It is generally accepted that small pension funds do not have sufficient risk capacity. Do you agree?

Such pension funds are usually affiliated with a collective foundation. Here too there are two options: either the collective foundation has taken out insurance at full value to cover its investment risk, or the pension funds affiliated with the collective foundation bear the investment risk themselves. Generally it is true that the smaller the pension fund, the more interested it is in belonging to a collective foundation with insurance at full value. If a pension fund’s risk capacity is higher, a solution that allows it to partly or entirely determine its own investment strategy is more interesting.

So you would say that a bundling of pension funds does not make any sense?

No, it cannot be said in general that small pension funds should be amalgamated. Even small pension funds can belong to companies that wish to have their own pension fund. However, the concentration of pension funds shows that there is a need to join larger pension funds. This is also a consequence of the concentration seen in the business world. It is one of the strengths of our system that every company can choose what kind of pension fund it wants. The pension fund’s risk profile must suit the company, but it is unimportant whether it is a big or small pension fund.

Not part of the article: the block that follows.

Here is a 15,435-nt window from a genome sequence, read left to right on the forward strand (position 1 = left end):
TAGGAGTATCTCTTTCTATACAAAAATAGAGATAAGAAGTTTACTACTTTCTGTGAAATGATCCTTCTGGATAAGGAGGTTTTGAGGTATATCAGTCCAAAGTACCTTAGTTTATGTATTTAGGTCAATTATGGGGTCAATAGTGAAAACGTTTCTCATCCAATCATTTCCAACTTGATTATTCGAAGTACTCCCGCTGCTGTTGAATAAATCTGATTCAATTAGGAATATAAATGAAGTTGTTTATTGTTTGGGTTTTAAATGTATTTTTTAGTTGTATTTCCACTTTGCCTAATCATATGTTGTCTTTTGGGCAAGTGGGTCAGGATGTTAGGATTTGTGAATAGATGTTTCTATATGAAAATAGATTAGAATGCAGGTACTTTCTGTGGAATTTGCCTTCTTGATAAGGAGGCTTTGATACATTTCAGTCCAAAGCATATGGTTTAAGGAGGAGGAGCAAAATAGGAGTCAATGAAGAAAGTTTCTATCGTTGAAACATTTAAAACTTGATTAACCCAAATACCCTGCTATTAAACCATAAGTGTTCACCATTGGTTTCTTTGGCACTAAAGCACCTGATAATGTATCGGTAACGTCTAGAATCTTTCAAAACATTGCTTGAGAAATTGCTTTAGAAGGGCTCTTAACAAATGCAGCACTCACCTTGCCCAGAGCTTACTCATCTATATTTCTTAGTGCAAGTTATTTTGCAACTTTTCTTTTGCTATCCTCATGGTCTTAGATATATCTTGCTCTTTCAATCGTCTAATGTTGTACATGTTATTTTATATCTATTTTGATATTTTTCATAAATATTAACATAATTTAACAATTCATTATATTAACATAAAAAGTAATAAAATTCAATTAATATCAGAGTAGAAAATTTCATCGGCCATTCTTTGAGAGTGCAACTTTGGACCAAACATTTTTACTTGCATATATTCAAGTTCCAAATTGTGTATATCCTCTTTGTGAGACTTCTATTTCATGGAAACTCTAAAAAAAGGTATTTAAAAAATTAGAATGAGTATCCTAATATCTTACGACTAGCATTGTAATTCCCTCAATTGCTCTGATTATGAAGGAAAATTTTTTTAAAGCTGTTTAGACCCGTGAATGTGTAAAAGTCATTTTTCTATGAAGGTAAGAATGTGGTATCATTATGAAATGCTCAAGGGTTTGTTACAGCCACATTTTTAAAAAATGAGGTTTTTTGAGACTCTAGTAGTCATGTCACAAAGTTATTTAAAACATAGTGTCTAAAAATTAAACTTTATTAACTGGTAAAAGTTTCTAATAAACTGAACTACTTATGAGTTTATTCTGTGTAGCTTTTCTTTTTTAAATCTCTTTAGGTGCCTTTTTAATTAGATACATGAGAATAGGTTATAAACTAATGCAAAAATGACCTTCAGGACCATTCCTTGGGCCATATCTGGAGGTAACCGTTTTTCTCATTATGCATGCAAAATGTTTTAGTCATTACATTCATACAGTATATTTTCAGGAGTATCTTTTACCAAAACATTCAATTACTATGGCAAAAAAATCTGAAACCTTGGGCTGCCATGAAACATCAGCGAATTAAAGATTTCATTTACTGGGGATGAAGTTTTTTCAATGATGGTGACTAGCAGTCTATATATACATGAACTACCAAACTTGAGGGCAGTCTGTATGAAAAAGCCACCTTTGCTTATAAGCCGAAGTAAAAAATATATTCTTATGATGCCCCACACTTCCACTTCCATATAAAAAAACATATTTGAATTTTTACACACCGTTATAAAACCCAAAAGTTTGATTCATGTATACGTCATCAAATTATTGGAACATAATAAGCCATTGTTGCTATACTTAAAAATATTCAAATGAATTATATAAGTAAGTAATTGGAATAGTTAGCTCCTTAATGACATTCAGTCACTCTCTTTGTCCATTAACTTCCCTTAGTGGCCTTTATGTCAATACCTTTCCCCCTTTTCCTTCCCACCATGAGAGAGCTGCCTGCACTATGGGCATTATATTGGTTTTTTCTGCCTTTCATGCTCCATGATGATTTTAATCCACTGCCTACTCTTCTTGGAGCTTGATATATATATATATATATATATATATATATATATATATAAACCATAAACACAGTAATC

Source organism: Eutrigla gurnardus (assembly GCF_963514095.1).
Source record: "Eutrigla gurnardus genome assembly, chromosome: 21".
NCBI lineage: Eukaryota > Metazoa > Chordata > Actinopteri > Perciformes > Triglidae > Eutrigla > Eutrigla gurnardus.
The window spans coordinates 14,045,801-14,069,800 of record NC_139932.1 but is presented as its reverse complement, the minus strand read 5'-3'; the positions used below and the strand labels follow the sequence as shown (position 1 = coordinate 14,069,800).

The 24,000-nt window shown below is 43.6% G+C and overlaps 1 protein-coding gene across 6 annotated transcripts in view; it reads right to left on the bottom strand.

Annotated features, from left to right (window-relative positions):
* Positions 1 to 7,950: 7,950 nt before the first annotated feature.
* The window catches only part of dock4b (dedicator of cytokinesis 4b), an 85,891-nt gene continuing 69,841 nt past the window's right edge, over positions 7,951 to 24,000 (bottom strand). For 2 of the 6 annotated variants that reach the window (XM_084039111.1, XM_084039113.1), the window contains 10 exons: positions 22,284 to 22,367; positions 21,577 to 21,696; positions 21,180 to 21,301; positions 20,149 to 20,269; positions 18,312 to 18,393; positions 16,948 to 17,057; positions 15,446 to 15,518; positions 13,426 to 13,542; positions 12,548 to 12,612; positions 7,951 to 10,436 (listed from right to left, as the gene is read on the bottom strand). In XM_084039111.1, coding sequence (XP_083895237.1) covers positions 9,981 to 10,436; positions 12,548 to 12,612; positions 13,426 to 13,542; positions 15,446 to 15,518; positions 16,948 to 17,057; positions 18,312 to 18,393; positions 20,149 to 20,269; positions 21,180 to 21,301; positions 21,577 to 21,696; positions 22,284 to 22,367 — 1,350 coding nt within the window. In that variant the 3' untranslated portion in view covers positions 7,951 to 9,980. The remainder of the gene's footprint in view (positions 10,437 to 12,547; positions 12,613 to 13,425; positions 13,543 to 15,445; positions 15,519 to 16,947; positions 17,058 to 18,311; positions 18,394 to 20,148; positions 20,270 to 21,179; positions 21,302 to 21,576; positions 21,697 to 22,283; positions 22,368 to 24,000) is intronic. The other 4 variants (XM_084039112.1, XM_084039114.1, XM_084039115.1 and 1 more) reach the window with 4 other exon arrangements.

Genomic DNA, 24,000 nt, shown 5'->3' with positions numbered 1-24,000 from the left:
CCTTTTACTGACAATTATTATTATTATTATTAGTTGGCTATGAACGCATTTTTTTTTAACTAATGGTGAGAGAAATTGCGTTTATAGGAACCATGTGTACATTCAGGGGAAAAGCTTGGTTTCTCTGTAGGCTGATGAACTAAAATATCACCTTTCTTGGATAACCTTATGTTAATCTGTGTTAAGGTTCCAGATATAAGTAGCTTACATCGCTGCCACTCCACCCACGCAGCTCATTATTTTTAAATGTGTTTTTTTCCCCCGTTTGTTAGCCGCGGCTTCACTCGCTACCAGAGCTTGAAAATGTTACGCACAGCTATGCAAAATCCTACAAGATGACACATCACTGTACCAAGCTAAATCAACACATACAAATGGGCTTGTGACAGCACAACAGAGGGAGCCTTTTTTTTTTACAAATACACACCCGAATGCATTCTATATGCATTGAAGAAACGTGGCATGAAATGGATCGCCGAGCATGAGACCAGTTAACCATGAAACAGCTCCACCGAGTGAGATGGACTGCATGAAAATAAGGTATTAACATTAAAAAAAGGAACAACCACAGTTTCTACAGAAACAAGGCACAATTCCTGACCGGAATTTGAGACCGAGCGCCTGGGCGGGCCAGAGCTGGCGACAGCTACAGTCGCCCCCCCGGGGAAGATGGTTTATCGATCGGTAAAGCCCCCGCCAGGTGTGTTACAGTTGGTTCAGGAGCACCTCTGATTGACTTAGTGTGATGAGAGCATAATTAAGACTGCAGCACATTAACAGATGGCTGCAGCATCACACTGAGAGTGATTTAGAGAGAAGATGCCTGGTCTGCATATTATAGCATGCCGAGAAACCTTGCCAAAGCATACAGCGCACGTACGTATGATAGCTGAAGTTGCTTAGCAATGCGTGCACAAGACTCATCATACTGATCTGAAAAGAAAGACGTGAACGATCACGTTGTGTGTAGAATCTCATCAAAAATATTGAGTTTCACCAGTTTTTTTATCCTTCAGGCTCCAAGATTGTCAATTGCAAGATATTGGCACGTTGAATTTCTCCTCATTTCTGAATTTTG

Full-value insurance solutions are accused of not being transparent enough. Do you think it is true that financial security under full-value insurance solutions is “bought” with excessively high risk premiums, which are effectively advance restructuring contributions?